Kristine Paulsen, who led a school resource room within an Michigan Indian reservation, once purchased a computer game to help fifth- and sixth-grade students learn about American history.
It didn’t last long.
“I realized that [students] were getting points for killing Indian kids,” she said. “I was horrified and took it back.”
Then Paulsen tried another approach, adopted from an anti-obesity program. She created Take the Challenge – Take Charge, which culminates in a screen-free week, when students turn off their cell phones, TVs, video games, and computers.
Older students lead up to that week by using technology to research its effects.
The first year, researchers noted a 55 percent reduction in aggressive behavior on the playground during the screen-free week. A local youth correctional center implemented the program for middle and high school-age students and saw a 46 percent reduction in aggressive incidents, Paulsen said.
In elementary schools, students scored higher on state assessments when screen-free week coincided with testing week.
“We were kind of shocked,” Paulsen said.
Watching the Monitors
Researchers say technology’s effect on education depends on how it’s used.
“It’s not that technology is bad. [Students] need to be in control and not spend too much time on it,” Paulsen said. “The more TV you watch, you don’t do as well academically and physically.”
Young children are most vulnerable to media, said Lauren Rubenzahl, program coordinator at the Center on Media and Child Health at Boston Children’s Hospital. What toddlers most need is to interact with other people and physical objects, not screens, she said.
At Waldorf private schools, students don’t use computers in class until middle or high school, and home screen use is discouraged.
Waldorf schools are not against technology but rather emphasize “the right tool for the right time,” said Patrice Maynard, leader of outreach for the Association of Waldorf Schools.
“Many students at Waldorf schools learn the math that makes computers possible before they use computers,” she said. “They’re not dependent on the machine to do the work… and they can avoid an addiction or dependency.”
While some schools encourage laptop use, these may distract students during class. Rubenzahl compared the situation to a student hiding a comic book inside a textbook.
“I don’t know that it’s anything new for kids to be looking for distraction in that way, if the classroom setting is not fully engaging them,” she said.
Technology can and sideline important activities. For example, children may send text messages instead of sleeping or watch television when eating meals, Rubenzahl said.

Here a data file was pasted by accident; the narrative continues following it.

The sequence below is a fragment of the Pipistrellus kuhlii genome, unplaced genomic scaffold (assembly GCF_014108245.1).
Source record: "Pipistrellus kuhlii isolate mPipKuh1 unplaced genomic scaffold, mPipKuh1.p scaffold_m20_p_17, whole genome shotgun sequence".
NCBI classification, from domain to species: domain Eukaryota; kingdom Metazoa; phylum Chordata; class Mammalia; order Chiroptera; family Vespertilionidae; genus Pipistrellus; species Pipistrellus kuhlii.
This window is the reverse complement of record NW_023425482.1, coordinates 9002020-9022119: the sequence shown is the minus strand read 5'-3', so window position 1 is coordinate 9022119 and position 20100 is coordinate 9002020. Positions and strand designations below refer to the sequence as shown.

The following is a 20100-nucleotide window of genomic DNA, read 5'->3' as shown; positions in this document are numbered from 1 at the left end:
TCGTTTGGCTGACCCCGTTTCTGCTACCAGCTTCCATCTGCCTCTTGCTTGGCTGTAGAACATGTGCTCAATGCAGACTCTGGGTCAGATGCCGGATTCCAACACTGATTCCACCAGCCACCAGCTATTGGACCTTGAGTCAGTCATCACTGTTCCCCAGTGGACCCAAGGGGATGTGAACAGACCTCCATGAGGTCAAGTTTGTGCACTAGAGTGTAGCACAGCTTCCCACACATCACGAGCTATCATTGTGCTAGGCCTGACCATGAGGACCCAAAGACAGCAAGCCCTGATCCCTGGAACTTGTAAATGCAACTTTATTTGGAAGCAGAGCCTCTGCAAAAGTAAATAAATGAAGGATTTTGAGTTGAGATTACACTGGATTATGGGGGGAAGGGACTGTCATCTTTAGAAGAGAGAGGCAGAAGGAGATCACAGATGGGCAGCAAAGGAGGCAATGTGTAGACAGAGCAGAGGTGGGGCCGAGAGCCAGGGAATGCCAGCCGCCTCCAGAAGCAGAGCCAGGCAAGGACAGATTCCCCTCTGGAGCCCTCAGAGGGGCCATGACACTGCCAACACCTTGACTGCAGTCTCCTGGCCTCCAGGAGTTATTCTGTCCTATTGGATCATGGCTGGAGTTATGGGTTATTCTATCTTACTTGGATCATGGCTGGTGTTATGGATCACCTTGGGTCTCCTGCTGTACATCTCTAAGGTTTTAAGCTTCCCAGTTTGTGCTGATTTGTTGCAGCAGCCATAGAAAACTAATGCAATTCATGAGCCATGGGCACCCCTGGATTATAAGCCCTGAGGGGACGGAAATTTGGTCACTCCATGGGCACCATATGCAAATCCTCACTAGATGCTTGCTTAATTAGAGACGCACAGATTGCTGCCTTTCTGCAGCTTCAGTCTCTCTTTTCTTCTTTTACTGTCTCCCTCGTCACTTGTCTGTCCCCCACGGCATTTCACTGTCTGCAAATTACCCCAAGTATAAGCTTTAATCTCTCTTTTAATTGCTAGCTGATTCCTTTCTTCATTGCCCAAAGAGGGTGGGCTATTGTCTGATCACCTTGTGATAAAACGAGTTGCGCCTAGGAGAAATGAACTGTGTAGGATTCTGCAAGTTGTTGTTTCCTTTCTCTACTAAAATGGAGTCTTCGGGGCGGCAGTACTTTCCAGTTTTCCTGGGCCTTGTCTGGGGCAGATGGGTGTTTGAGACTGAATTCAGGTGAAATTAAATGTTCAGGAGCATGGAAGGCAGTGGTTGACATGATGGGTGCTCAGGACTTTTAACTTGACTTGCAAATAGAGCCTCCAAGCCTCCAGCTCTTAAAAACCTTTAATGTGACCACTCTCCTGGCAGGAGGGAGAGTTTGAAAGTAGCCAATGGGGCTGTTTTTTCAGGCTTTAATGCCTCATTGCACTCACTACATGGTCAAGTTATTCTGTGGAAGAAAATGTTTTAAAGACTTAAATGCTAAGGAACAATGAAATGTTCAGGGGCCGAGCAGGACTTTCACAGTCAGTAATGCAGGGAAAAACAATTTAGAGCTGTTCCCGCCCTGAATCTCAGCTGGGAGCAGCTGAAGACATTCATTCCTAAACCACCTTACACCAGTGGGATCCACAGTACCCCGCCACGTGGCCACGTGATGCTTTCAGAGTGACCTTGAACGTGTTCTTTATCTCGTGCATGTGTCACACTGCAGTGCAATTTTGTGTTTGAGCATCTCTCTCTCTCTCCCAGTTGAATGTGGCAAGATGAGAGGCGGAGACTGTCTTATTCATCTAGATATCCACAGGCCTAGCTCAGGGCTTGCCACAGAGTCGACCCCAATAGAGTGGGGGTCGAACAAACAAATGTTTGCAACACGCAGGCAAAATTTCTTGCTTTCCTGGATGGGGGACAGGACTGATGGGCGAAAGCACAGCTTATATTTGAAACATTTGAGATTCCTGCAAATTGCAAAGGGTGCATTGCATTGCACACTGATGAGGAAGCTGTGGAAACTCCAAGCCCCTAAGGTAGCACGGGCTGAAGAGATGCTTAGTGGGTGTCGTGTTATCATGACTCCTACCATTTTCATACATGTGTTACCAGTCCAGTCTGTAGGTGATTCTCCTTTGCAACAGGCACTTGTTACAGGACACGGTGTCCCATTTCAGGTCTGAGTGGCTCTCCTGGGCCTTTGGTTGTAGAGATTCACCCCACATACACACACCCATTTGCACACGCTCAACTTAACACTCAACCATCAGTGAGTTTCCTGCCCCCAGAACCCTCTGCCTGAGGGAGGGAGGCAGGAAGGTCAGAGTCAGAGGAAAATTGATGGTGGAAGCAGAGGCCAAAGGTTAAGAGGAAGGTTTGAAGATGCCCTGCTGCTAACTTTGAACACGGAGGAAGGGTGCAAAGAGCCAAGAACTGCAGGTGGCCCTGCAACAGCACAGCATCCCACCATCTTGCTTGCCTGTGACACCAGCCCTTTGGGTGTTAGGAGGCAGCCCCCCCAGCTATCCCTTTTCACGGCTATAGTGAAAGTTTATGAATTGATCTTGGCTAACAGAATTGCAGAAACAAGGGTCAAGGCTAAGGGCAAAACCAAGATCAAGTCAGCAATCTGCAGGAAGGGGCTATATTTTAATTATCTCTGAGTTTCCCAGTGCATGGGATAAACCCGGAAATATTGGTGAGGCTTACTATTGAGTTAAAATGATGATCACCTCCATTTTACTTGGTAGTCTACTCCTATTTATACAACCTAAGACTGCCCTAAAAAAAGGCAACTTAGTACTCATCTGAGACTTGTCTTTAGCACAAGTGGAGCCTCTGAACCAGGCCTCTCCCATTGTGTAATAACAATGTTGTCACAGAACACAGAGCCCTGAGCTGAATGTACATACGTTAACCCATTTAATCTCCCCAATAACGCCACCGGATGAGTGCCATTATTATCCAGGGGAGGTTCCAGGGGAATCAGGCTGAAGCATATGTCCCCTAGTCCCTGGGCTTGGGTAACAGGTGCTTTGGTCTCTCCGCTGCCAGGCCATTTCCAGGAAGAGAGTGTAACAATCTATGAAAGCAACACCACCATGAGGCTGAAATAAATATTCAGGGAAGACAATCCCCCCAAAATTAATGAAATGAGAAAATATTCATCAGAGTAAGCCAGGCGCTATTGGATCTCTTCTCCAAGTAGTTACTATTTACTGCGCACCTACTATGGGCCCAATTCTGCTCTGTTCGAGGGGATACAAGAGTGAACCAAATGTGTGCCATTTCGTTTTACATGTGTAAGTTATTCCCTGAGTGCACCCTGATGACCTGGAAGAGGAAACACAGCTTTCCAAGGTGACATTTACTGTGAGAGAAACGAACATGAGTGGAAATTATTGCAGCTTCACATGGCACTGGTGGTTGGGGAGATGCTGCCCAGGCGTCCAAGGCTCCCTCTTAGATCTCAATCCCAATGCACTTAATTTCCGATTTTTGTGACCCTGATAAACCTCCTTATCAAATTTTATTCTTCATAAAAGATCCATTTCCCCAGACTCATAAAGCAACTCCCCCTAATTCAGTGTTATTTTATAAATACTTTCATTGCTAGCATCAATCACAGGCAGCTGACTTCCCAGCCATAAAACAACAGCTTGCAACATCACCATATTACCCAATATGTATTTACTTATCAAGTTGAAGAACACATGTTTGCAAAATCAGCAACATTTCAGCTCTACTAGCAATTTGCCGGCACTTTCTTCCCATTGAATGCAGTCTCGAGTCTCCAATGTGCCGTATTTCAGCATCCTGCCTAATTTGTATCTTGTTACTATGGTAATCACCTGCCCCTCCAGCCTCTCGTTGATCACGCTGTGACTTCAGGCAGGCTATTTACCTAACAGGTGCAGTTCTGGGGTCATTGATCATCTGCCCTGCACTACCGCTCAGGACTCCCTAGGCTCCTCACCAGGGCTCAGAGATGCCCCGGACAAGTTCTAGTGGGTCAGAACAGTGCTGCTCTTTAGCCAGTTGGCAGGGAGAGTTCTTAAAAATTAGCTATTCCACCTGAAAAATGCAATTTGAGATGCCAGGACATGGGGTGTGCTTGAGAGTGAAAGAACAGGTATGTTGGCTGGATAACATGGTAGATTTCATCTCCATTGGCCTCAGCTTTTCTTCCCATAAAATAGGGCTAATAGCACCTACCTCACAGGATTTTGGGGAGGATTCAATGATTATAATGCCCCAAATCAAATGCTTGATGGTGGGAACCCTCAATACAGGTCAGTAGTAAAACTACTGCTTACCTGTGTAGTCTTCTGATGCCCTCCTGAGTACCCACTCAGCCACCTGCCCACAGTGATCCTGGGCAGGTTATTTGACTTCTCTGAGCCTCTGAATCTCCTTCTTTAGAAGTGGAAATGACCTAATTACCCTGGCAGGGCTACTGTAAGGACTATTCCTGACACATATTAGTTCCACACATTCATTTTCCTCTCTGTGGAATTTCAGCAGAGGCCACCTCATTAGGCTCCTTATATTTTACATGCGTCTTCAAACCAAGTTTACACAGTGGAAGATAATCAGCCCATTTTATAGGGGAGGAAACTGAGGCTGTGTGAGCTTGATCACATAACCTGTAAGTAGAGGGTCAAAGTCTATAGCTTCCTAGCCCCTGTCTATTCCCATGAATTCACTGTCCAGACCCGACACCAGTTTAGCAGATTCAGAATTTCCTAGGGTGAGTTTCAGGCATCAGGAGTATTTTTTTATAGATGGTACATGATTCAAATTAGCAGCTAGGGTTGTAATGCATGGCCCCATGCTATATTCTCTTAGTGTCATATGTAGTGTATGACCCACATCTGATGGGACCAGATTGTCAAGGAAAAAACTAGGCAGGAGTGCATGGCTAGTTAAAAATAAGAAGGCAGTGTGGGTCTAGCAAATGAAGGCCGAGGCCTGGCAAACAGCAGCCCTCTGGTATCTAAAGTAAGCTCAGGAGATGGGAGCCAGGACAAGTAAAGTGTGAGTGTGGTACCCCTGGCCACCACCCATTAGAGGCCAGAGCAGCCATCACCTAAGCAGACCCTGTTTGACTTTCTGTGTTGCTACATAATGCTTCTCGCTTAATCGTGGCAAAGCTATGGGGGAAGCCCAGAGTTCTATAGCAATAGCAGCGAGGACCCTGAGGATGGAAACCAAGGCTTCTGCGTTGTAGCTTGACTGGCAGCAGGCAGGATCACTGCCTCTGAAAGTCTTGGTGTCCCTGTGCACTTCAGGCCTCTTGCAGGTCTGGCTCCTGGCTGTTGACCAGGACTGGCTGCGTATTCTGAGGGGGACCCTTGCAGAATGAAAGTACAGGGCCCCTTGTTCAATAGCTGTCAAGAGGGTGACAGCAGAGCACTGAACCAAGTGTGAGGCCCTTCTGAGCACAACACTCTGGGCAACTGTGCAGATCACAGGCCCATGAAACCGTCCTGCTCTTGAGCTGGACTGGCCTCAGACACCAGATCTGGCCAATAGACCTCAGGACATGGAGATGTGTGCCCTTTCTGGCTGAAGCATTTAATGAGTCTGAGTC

Screens can distract even if people aren’t using them directly, she said.
“Our brains respond to things changing in our environment. With a screen flickering in a restaurant, it’s really hard not to keep looking at it,” she said.
Critical Thinking about Technology
When media exposes children to violence, they can become desensitized, frightened, and more aggressive, Rubenzahl said, and how much depends on the child
“All media are educational,” she said. “It’s just what they teach that varies.”
Many parents “have no idea” how media may hurt their children, or feel awkward approaching a topic where younger people dominate, Paulsen said. But the research shows parents who do limit screen time and content “have a lot of influence on their children,” she said.
Attentive parents can help their children choose wisely, Paulsen said.
Parents can start productive conversations by assuming children will be the how-to experts, but not the self-control experts, Rubenzahl said.
“A teenager could say, ‘You could do this on Facebook,’ but a parent could bring the fully developed brain in,” she said. “They can say, ‘How do you decide what to post on Facebook?’ and talk through it with them.”
A Neutral Tool
The positive or negative impact of media on kids depends on what kind they use, how often, and its context, Rubenzahl said.
Programs that most benefit children are those that adults use, like word processing or data entry software, she said. Programs designed for children often do children less good than advertised.
“Media are not inherently bad or good. As with every other tool…It’s a matter of how you use it,” Rubenzahl said.
Image by San Jose Library.